The Edible Heirloom Garden

Overview

Heirloom vegetables are historic vegetable varieties that are not as widely available as more common varieties. In this beautiful volume Creasy presents her favorites. She visits Debra Friedman, a cooking interpreter at Old Sturbridge Village, to learn more about historic vegetable varieties.

Rosalind Creasy, a resident of Los Altos, California, is a landscape designer and leading authority on appropriate gardening techniques as well as a widely published garden writer and ...

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Overview

Heirloom vegetables are historic vegetable varieties that are not as widely available as more common varieties. In this beautiful volume Creasy presents her favorites. She visits Debra Friedman, a cooking interpreter at Old Sturbridge Village, to learn more about historic vegetable varieties.

Rosalind Creasy, a resident of Los Altos, California, is a landscape designer and leading authority on appropriate gardening techniques as well as a widely published garden writer and popular lecturer. Creasy specializes in residential landscapes that include edible, native, and drought-tolerant plants. She is a winner of the Garden Writers of America's award for excellence, and her articles have appeared in Organic Gardening, Family Circle, Woman's Day, Country Living Gardener, and Horticulture magazines. In addition to Cooking from the Garden, Creasy is the author of Earthly Delights: Twelve Distinctive Theme Gardens, The Gardener's Handbook of Edible Plants and a book for young gardeners, Blue Potatoes, Orange Tomatoes. Her Complete Book of Edible Landscaping received a Garden Writers Association of America's award and has become a contemporary gardening classic.

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Editorial Reviews

From Barnes & Noble
The Barnes & Noble Review
Planting an edible garden has many rewards, with some of the biggest being that you can eat what you've grown. barnesandnoble.com editor Soozan Baxter recently caught up with Rosalind Creasy, author of the award-winning Complete Book of Edible Landscaping and the Edible Garden series, to talk about her garden.

barnesandnoble.com: Is it hazardous to use a fertilizer on edible plants?

Rosalind Creasy: Any fertilizer that is available in a nursery (except for systemic pesticides like rose foods) — whether organic or not — is fine for edible plants. The vegetable plant doesn't know the difference between the organic and inorganic, by the way. It's the same difference between eating a vitamin C tablet and an orange. You notice subtle differences in your plants; they will be healthier with organic fertilizers. Fish-meal and chicken-manure fertilizers are really good to use, plus they're recycled products and are not stealing from the world's resources.

bn: Wild animals like deer and rabbits often like to munch on fresh-grown veggies as much as people do. Short of putting up a mesh wiring, is there anything else that can be done to keep animals away? Also, what kind of vegetables do deer not eat?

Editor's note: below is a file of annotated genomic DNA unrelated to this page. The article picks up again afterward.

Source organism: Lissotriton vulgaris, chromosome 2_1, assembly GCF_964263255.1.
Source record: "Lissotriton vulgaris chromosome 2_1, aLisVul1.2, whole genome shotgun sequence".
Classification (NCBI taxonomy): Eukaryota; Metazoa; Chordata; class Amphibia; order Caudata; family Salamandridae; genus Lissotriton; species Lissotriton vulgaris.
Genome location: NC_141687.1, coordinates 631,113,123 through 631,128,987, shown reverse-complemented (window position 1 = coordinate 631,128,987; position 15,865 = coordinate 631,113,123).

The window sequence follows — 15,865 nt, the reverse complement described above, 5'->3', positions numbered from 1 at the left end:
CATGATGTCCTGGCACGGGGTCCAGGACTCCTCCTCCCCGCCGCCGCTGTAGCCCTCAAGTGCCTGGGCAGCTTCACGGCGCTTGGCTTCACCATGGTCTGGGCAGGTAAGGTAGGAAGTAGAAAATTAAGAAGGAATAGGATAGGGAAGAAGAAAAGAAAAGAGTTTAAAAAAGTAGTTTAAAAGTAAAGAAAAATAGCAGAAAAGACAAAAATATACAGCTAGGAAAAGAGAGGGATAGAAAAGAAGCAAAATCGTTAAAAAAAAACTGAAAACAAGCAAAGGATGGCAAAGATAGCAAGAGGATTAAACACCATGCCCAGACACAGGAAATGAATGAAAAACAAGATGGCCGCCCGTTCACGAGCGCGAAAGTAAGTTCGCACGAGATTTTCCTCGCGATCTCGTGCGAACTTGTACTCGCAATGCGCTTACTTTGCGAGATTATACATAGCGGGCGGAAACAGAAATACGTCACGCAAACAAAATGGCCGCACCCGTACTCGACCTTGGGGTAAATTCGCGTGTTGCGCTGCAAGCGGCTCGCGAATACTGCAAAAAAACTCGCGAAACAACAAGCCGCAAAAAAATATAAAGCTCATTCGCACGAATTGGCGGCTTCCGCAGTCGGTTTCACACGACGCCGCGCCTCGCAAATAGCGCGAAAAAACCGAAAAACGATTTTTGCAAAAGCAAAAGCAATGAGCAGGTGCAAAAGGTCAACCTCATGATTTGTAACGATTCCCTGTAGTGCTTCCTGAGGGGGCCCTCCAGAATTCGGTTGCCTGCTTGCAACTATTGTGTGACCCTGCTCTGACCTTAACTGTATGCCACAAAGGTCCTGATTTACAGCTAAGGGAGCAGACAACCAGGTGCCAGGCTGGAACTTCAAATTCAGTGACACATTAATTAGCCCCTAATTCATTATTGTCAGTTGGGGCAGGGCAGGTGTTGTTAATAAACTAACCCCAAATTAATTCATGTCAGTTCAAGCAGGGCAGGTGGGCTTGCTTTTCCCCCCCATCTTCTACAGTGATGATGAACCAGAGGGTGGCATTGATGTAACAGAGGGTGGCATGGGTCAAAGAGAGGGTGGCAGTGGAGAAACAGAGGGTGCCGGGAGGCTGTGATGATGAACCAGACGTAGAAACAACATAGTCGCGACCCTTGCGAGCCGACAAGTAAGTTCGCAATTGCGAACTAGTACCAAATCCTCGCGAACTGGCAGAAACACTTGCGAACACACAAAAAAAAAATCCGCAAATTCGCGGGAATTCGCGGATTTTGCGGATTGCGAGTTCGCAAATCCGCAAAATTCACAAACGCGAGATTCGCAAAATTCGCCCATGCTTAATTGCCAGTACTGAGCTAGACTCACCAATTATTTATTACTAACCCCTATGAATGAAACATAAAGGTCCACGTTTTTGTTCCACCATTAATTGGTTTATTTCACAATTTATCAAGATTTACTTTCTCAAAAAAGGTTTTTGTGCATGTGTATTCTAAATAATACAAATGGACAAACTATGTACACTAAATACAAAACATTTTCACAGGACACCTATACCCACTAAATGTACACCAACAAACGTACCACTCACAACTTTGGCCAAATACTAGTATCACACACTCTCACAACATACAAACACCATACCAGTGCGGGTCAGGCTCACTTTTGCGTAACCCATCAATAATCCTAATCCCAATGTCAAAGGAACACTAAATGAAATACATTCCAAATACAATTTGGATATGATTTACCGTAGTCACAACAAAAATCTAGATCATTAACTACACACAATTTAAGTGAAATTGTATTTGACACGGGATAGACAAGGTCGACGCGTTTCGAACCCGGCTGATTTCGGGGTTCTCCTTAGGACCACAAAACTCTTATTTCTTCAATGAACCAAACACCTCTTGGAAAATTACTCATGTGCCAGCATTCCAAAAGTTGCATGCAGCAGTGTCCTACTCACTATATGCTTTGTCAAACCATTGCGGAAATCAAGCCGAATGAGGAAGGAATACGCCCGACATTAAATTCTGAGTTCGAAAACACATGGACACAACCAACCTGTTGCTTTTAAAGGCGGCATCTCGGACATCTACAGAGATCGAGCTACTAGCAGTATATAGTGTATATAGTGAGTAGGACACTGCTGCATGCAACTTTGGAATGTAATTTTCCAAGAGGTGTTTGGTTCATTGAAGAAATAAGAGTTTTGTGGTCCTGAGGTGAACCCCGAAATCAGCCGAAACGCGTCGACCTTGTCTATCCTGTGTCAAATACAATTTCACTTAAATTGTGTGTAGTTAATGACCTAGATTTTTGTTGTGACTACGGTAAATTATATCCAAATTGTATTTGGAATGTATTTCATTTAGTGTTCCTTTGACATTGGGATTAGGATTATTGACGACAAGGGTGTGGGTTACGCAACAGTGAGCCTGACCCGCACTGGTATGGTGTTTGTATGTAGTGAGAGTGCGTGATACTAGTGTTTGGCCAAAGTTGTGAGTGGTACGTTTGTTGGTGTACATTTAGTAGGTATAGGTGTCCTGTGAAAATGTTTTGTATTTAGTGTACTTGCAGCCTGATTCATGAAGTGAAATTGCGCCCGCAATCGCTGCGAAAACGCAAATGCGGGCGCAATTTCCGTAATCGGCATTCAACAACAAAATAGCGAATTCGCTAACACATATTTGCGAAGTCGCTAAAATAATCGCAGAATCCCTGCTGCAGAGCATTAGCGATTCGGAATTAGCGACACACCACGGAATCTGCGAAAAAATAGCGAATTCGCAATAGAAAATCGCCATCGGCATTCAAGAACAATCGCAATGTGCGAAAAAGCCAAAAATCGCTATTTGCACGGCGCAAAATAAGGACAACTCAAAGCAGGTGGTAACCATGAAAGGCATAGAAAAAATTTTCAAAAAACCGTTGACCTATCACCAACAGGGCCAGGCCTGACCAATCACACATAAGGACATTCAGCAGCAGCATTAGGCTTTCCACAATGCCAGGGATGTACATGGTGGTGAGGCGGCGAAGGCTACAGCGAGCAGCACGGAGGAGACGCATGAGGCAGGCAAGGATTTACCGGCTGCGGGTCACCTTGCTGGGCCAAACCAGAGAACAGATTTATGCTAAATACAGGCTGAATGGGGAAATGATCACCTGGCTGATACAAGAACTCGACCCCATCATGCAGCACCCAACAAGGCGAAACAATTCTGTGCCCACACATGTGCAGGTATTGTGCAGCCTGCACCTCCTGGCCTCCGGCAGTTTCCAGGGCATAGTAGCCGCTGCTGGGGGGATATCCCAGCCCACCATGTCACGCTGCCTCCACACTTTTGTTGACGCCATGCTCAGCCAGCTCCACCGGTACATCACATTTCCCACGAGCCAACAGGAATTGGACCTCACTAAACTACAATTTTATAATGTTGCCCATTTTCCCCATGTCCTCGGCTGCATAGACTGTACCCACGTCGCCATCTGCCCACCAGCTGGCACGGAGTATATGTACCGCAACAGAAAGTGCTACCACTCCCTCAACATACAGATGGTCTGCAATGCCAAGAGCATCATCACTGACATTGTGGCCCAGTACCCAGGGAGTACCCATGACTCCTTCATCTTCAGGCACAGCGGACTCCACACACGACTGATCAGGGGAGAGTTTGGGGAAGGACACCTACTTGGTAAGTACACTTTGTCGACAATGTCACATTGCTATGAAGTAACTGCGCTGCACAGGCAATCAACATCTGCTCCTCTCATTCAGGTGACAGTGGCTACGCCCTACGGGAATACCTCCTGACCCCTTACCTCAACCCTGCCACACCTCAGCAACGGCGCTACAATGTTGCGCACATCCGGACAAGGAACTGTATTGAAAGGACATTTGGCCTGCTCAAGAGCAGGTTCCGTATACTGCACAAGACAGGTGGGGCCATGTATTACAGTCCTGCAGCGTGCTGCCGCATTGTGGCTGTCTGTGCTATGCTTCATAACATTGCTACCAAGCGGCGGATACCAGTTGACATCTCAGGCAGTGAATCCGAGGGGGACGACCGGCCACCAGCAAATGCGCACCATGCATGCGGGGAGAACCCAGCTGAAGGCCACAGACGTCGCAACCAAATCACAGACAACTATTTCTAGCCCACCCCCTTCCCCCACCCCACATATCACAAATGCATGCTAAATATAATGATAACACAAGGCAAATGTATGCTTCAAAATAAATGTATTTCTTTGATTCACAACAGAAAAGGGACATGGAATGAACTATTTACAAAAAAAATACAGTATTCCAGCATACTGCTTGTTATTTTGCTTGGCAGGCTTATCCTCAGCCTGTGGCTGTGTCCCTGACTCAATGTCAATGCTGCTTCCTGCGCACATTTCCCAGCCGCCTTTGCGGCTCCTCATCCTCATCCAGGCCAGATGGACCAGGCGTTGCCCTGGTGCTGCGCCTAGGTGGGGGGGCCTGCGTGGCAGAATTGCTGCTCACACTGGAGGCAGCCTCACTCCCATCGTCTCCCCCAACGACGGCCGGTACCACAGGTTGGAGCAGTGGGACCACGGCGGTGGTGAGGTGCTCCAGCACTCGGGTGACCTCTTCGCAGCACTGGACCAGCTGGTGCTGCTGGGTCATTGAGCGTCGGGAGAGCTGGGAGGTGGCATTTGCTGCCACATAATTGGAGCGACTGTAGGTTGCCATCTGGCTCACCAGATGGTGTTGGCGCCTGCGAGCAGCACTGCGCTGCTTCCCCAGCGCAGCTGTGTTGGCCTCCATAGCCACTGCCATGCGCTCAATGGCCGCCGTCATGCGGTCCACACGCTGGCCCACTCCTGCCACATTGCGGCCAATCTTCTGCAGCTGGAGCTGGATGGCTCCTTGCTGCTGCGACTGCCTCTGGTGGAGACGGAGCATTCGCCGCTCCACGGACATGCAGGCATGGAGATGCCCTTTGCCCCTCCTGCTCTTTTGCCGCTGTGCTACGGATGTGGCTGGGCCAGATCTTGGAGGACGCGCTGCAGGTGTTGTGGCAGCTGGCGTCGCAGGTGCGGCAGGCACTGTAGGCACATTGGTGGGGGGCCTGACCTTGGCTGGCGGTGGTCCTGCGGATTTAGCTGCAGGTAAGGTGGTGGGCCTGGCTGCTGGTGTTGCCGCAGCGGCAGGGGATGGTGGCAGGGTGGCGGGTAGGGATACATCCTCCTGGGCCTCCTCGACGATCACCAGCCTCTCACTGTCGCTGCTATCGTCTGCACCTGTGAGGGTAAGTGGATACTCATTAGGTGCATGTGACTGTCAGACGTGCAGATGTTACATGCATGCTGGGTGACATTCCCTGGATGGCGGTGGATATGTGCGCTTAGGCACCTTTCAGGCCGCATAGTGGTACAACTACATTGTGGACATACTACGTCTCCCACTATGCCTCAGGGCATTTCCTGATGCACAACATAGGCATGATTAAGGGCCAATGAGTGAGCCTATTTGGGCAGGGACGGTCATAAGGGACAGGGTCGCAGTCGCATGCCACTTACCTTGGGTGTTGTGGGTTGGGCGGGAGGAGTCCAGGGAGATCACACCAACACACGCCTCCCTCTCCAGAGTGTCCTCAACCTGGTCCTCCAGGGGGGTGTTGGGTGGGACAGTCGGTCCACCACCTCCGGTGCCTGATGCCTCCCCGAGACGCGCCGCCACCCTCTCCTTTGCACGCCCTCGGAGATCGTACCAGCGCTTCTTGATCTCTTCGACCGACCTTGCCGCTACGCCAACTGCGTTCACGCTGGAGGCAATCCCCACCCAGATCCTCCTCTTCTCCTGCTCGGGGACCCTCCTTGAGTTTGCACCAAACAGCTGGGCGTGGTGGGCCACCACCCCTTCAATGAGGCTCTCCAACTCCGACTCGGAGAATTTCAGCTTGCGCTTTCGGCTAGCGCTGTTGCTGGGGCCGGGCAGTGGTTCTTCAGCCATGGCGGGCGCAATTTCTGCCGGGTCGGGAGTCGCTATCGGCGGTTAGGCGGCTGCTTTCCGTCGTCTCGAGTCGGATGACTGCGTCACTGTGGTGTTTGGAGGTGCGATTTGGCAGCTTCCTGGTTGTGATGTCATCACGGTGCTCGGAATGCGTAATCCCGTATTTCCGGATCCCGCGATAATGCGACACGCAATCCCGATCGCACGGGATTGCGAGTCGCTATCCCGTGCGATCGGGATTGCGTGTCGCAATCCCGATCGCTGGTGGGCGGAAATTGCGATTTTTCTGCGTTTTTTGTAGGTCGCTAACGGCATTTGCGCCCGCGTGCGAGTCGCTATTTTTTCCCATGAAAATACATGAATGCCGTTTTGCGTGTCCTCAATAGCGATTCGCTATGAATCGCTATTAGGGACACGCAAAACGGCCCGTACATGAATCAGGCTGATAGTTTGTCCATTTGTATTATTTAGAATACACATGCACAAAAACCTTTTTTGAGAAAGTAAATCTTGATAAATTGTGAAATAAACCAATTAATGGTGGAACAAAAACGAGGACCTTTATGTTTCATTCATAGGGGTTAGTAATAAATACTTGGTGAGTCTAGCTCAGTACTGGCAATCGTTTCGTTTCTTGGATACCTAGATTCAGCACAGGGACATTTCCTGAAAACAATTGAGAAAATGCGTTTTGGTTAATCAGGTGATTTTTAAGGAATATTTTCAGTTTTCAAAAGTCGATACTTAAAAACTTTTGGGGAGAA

RC: Fences are your best bet for keeping them away. You can find beautiful wooden and electric fences. Hot pepper sprays and other products don't work. The deer will eat spicy food rather than eat nothing. As for what the animals won't eat, it's hardly anything! Deer and rabbits won't touch culinary herbs but will go after almost every vegetableandfruit.

bn: What was your biggest gardening disaster, and how did you cope?

RC: I don't have any big garden disasters. I am a heck of a good gardener. Occasionally I will put in an old seed of carrot or something, and I will get poor germination. But then I'll replant the carrot after a few weeks. There aren't disasters. But there are certainly slowdowns.

bn: What types of vegetables are good to grow in terrace gardens or window boxes?

RC: Small ones. There's a rule to remember: maximum amount of production for your space. Since the space is small, all herbs are great. Dwarf tomatoes, also known as determinate tomatoes, are bred for mechanical picking so they don't develop into great big plants. Eggplants, peppers, squashes, and zucchinis also do well. But corn and winter squashes don't do well at all. All grains — lettuces, kales, and mustards — do well in small spaces. The biggest restriction is that they don't get full sun, and that's the biggest problem.

bn: One barnesandnoble.com employee grew tomatoes in a big pot on her New York City apartment's fire escape last year. They were supposed to be big tomatoes but never got much beyond the cherry-tomato size. She was told that this was because she grew them in a pot. Is there a way to get big tomatoes from a pot?

RC: The pot is not the only problem. The seeds could have been mislabeled in the nursery. With enough soil and a big pot and a lot of organic fertilizer, she can try growing tomatoes again. Since she was able to grow tomatoes before, she will grow tomatoes again. This time, probably bigger ones.